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Stay off closed Mount Charleston trails or risk jail, $5K fine, officials warn

Updated May 15, 2024 - 7:43 pm

Over the course of about six hours last August, a wall of water pummeled the trail leading to Mount Charleston’s Mary Jane Falls.

What’s left today few will recognize. Walking through gravel paths that were once paved will only lead to a deep, 15-foot-by-30-foot ravine lined by dirt marking where the beloved trail once was.

“When this happened, it was almost like people lost a family member,” said Ray Johnson, a Spring Mountains National Recreation Area fire prevention technician. “Everybody felt a portion of themself was no longer available.”

Last year, Tropical Storm Hilary devastated the town of Mount Charleston, leaving many without running water or reliable roads to travel into the Las Vegas Valley for weeks on end.

On a press tour Tuesday, the U.S. Forest Service walked reporters through the Mary Jane Falls Trail — one of several in the recreation area that will be closed indefinitely going into the summer season. Others that will remain off-limits include the Upper Bristlecone Trail, Cathedral Rock Trail and the Deer Creek Picnic Area.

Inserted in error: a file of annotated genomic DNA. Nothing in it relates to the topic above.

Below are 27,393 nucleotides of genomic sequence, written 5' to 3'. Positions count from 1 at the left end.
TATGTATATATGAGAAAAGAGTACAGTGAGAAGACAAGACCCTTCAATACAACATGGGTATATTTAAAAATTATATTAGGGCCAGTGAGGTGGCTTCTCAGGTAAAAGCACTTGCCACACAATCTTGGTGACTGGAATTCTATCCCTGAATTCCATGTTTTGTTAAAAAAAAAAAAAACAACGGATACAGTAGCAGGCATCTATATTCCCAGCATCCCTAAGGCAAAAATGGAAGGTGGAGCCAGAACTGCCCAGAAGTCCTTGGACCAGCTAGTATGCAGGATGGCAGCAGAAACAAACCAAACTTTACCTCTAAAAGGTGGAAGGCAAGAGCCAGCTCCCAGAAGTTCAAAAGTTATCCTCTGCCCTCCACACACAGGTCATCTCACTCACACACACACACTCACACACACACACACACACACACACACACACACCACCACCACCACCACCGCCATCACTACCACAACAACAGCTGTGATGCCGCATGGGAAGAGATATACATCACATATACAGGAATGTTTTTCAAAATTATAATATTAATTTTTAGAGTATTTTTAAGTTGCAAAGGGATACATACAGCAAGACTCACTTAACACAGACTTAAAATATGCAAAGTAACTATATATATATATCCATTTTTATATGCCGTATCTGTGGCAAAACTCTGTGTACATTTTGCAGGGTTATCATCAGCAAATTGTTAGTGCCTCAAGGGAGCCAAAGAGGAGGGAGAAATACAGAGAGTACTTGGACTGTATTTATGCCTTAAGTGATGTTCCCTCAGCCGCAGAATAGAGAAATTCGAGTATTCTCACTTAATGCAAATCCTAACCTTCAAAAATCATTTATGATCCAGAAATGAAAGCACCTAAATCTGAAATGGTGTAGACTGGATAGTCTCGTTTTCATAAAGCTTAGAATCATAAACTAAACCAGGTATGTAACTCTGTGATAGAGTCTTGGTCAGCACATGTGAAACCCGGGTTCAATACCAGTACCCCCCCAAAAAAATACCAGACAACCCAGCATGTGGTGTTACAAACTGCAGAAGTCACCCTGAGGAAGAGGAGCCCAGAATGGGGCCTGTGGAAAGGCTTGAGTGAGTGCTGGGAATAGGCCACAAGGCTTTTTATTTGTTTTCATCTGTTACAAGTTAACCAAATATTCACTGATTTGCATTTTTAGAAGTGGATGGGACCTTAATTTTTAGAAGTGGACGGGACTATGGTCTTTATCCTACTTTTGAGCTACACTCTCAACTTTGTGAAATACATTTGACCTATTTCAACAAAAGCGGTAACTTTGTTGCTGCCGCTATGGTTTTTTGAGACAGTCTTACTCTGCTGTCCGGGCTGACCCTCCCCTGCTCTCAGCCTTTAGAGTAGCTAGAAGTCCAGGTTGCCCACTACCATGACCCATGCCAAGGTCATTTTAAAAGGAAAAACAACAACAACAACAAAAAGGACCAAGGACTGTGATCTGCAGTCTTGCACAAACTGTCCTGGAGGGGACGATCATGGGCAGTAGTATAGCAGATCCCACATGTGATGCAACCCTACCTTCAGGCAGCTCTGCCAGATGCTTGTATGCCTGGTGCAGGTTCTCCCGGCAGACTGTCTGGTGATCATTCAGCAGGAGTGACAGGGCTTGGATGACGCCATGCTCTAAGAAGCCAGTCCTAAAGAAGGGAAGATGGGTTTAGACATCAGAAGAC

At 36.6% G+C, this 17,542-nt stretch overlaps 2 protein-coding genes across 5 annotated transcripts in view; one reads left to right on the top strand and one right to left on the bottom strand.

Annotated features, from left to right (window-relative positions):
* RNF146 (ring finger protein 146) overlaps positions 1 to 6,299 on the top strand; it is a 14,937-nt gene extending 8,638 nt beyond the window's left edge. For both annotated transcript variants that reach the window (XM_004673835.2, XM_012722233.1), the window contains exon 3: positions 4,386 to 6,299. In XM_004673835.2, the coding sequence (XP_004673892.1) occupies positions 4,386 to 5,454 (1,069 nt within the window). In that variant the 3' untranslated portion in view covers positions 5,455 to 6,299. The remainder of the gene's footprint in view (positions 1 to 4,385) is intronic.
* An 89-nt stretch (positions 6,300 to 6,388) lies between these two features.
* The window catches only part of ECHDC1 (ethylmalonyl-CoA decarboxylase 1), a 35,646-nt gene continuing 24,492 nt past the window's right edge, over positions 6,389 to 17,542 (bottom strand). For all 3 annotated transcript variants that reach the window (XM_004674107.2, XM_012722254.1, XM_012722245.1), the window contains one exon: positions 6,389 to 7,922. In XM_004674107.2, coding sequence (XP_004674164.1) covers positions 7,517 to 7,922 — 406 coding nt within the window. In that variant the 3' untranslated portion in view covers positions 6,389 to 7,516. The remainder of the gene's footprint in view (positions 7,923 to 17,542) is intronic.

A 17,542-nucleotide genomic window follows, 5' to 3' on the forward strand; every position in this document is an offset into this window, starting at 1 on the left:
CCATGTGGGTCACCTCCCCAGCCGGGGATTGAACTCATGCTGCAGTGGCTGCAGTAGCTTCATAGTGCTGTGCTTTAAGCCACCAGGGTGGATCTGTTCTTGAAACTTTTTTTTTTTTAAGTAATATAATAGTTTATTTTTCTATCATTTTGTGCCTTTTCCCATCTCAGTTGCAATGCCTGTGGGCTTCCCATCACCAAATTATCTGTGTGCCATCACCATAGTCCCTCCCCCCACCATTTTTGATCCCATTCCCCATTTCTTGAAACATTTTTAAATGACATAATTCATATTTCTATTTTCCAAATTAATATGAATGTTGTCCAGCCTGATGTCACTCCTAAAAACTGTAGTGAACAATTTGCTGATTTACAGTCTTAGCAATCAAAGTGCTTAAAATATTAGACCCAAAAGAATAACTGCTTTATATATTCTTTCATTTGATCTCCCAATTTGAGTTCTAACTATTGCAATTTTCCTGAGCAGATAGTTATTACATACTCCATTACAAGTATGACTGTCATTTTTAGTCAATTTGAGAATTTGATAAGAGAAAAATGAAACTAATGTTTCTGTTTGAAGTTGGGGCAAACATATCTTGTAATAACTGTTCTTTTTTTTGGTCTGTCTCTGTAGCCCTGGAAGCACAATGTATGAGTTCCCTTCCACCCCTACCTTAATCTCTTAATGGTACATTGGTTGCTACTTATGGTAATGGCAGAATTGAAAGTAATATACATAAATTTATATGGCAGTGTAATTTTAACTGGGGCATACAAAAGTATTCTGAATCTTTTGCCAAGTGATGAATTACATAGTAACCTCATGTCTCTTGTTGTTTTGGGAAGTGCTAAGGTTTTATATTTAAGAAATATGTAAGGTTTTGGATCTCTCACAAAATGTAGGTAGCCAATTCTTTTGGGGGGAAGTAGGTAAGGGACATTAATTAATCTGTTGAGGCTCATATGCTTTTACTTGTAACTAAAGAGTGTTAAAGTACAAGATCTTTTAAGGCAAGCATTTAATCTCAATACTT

That’s largely because the agency doesn’t have the funds to fix them. If funding is secured, new plans about how to reconfigure the trails would need to go through lengthy environmental permitting processes, too.

However, staff is hopeful Echo Trailhead and Little Falls Trail will be ready to open before the end of the year, and 2 miles of Mack’s Canyon Road and the Lower Bristlecone Trail will be open over Memorial Day weekend.

“Obviously, we’re still in the throes of getting to recovery,” said Taylor Tims, the recreation area’s acting developed recreation officer. “We hear you — we want to get them fixed as fast as possible, too.”

Rescue missions more dangerous

Braving a trail closed to the public is dangerous, but some will choose to do it. During the tour, officials redirected two groups of hikers who said they didn’t know the trail wasn’t open for recreation.

Jason Douglas, Mount Charleston fire protection district chief, said rescue times skyrocket if a call comes from a closed trail.

Response times can be anywhere from one to three hours, he said, because use of a helicopter might be necessary.

“It’s all changed after the flood,” Douglas said. “It is just unsafe.”

Hiking a closed trail is also illegal. While education remains the Forest Service’s top priority, law enforcement and investigations patrol Capt. Nick Laprade said a conviction in court could lead to up to six months in prison and up to a $5,000 fine.

For Alan Gegax, a KNPR freelancer and mail carrier who organizes the 27,000-member VegasHikers group, there are many other trails out there to enjoy that don’t pose such a risk. Ignoring the advice of recreational area rangers is a gamble, he said.

“As a hiker, I had considered doing what these people did,” Gegax said. “But now having seen it — absolutely not. It is totally inappropriate for hiking. If you want to hike like that, just pick a random parking space and go out into the wilderness. There is no trail. There’s nothing even close to a trail.”

Contact Alan Halaly at ahalaly@reviewjournal.com. Follow @AlanHalaly on X.

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